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December 08, 1991|EDMUND NEWTON

Ah, the 1950s.

Ike was in the White House. The Yankees owned the World Series. And Uncle Miltie ruled the ratings on the tube.

The radio airwaves? Those belonged to Patti Page, many will tell you.

The former "barefoot girl from Claremore, Okla.," may be past her heyday, but those old recordings are still with us.

"Old Cape Cod" was featured recently in the film "Diehard 2." "How Much Is That Doggie in the Window?" is a never-die radio chestnut.

And "Tennessee Waltz," Page's bittersweet lament for a lost love, has become the second best-selling single ever recorded (after Bing Crosby's "White Christmas").

The song, delivered in Page's slow, folksy, deliberate style, has sold 8 million copies, making her the all-time best-selling female vocalist, her publicists say. She has 13 gold records to her credit.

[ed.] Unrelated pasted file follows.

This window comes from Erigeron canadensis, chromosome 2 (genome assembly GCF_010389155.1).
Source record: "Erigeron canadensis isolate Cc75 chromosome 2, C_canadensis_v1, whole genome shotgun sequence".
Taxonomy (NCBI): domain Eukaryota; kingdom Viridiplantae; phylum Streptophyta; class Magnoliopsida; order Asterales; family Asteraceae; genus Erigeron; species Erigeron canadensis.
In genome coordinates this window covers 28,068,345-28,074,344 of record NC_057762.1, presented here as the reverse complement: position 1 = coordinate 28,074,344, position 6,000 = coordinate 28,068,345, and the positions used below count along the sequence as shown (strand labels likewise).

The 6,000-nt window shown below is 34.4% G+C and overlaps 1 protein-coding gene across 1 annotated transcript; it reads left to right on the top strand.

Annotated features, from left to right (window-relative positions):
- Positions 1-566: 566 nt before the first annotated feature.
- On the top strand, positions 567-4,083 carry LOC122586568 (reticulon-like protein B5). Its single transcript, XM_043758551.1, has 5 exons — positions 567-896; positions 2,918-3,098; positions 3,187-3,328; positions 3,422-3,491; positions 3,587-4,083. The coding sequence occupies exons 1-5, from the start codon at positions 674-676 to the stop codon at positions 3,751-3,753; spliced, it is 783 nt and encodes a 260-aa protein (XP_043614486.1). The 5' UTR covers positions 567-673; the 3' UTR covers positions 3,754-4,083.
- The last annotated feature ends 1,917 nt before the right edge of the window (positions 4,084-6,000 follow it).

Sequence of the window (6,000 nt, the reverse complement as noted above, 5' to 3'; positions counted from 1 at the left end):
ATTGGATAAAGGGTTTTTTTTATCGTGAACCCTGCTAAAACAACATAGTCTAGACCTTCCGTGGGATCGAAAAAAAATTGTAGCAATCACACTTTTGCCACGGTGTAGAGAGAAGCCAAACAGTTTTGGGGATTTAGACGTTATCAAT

Born in Claremore, Page was one of 11 children. She got her break in the classic way--filling in for a suddenly absent singer on a Tulsa radio station. She made a name for herself with her confident way with a country and Western song and started making the rounds on radio shows and nightclubs.

There were other recordings in the 1940s, but "Tennessee Waltz," released in 1950, floated to the top of the charts.

Page, now 60ish, will appear at the San Gabriel Civic Auditorium at 8 p.m. Monday as part of the Civic Light Opera of San Gabriel Valley's second annual "Showcase of Stars."

Singer-ventriloquist Susan Gift Porter will open the show.

Tickets, ranging from $20 to $30, are on sale at the box office, 320 S. Mission Drive, San Gabriel. For information, call (818) 308-2868.

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